if i could vote for jefferson smith, i would do it in a NY minute

 

jeffersonsmith.jpg

 

claude rains is always a great actor, and a great 'opponent' for sen. smith

 

JS665.jpg?size=67&uid=%7B6916516B-A7C4-494B-AC0D-7D93934E1B38%7D

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TCM's "31 Days of Oscar" comes to a close today with one of Frank Capra's best movies, showing at 2am ET/11pm PT:

 

*Lost Horizon* (1937)

Four fugitives from a Chinese revolution discover a lost world of peace and harmony.

Cast: Ronald Colman, Jane Wyatt, Edward Everett Horton, John Howard Dir: Frank Capra BW-133 mins, TV-G

 

lh1937p3.gif

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> {quote:title=harlowcutie11 wrote:}{quote}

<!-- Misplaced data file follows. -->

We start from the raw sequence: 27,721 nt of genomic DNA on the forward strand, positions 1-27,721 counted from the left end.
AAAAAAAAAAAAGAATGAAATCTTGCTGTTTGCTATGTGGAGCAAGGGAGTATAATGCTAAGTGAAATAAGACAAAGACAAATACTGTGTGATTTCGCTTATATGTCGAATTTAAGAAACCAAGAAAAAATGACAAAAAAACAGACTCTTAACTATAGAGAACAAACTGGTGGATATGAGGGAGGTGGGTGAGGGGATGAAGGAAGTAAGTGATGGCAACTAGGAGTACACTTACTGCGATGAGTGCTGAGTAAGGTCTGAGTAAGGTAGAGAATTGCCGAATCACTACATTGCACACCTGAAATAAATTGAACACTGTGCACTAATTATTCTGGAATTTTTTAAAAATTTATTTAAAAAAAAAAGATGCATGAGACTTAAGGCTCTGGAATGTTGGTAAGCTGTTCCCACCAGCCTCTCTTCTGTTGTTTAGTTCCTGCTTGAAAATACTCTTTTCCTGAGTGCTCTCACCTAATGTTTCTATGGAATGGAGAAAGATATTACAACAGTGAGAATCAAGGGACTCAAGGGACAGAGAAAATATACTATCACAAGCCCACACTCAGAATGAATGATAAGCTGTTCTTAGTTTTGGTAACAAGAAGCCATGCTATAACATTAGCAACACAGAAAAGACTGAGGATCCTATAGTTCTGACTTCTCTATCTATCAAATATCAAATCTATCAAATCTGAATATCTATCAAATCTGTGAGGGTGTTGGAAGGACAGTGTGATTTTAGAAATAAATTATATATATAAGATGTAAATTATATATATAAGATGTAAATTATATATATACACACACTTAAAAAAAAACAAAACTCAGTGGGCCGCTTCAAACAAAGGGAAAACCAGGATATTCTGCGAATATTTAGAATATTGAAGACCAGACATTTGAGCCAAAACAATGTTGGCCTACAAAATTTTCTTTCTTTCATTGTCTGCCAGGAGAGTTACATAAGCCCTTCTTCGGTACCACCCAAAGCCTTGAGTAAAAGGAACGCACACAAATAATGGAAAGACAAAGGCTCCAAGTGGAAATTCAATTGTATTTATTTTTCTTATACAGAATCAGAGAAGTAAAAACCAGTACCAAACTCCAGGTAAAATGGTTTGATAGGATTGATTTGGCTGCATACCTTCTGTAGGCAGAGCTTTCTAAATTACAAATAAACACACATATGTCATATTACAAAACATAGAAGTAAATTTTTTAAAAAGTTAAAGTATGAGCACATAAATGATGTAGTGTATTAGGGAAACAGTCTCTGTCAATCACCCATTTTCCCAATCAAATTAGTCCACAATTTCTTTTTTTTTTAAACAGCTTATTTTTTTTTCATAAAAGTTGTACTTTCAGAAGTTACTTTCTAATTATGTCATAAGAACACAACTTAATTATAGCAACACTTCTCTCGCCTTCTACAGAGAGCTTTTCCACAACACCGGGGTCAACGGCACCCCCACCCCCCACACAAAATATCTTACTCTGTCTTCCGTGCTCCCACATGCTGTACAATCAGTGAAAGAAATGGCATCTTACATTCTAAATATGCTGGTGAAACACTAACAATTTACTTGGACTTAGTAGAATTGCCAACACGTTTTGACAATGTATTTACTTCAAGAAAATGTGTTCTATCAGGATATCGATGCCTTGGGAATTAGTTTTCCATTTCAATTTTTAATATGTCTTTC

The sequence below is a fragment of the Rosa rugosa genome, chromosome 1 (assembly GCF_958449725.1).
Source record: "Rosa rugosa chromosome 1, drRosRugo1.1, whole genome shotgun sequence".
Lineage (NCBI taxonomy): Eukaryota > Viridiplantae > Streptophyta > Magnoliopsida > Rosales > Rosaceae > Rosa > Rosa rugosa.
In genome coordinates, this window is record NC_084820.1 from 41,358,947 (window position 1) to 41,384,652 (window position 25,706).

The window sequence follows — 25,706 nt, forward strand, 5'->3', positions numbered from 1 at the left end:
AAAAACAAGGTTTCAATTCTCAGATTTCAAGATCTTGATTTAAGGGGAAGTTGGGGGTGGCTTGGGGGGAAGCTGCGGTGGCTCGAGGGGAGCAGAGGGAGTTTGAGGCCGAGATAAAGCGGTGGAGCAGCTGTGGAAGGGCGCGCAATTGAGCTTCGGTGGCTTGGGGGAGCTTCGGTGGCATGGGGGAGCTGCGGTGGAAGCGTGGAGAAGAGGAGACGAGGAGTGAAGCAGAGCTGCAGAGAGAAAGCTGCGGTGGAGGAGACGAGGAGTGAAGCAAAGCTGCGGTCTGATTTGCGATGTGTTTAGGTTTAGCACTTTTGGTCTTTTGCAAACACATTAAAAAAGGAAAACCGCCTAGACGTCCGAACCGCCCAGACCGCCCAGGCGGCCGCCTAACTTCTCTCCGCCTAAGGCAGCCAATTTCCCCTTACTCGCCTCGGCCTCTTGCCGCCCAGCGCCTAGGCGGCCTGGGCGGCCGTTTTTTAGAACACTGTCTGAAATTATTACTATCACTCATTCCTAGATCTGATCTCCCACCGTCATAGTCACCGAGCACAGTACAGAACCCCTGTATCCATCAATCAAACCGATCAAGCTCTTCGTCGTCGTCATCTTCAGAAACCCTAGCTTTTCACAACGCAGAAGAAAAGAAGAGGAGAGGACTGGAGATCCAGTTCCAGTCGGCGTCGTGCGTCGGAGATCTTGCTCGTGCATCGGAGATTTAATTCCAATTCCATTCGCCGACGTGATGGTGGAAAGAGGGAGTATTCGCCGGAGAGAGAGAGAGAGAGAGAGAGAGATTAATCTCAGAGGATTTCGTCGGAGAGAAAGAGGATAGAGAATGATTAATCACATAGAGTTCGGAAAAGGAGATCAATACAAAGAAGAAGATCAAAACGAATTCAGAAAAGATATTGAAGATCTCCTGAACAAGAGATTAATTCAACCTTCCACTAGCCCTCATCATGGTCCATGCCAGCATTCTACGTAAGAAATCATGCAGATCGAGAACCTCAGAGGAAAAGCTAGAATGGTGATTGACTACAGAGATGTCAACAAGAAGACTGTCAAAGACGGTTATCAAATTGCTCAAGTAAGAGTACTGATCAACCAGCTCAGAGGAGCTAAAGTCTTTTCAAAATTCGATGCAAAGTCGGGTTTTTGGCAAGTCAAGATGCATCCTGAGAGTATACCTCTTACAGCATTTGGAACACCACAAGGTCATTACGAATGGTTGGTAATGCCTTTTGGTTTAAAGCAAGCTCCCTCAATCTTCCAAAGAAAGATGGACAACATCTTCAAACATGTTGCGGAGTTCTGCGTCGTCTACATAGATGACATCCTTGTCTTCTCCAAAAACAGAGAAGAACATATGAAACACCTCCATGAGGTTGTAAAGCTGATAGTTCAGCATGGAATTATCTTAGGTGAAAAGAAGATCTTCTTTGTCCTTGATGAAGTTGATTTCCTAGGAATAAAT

> I love Frank Capra. It Happened One Night is a brilliant film, and one of my all time favorites! He truly was a genius. I would love to see You Can't Take It With You and Meet John Doe. The latter because I have yet to see a Stanwyck or Cooper film, ugh! It's A Wonderful Life is tre magnifique; the most wholesome, feel good, teary movie ever!!!! Frank Capra ruled!!!

 

harlowcutie,

If you still haven't seen *Meet John Doe*, this evening's showing would be a wonderful opportunity to see the movie introduced by *Kyle*, who will no doubt have some insightful comments to offer as he sits down with Robert Osborne. B-)

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Frank Capra is tied with Billy Wilder as my all time favorite filmmaker EVER. He is incredible.

 

I love his use of crowds--he can make them supporting and wonderful, then in only moments, they're a scary, ugly mob. (See, especially, the bank run in AMERICAN MADNESS of course and MEET JOHN DOE at the rally)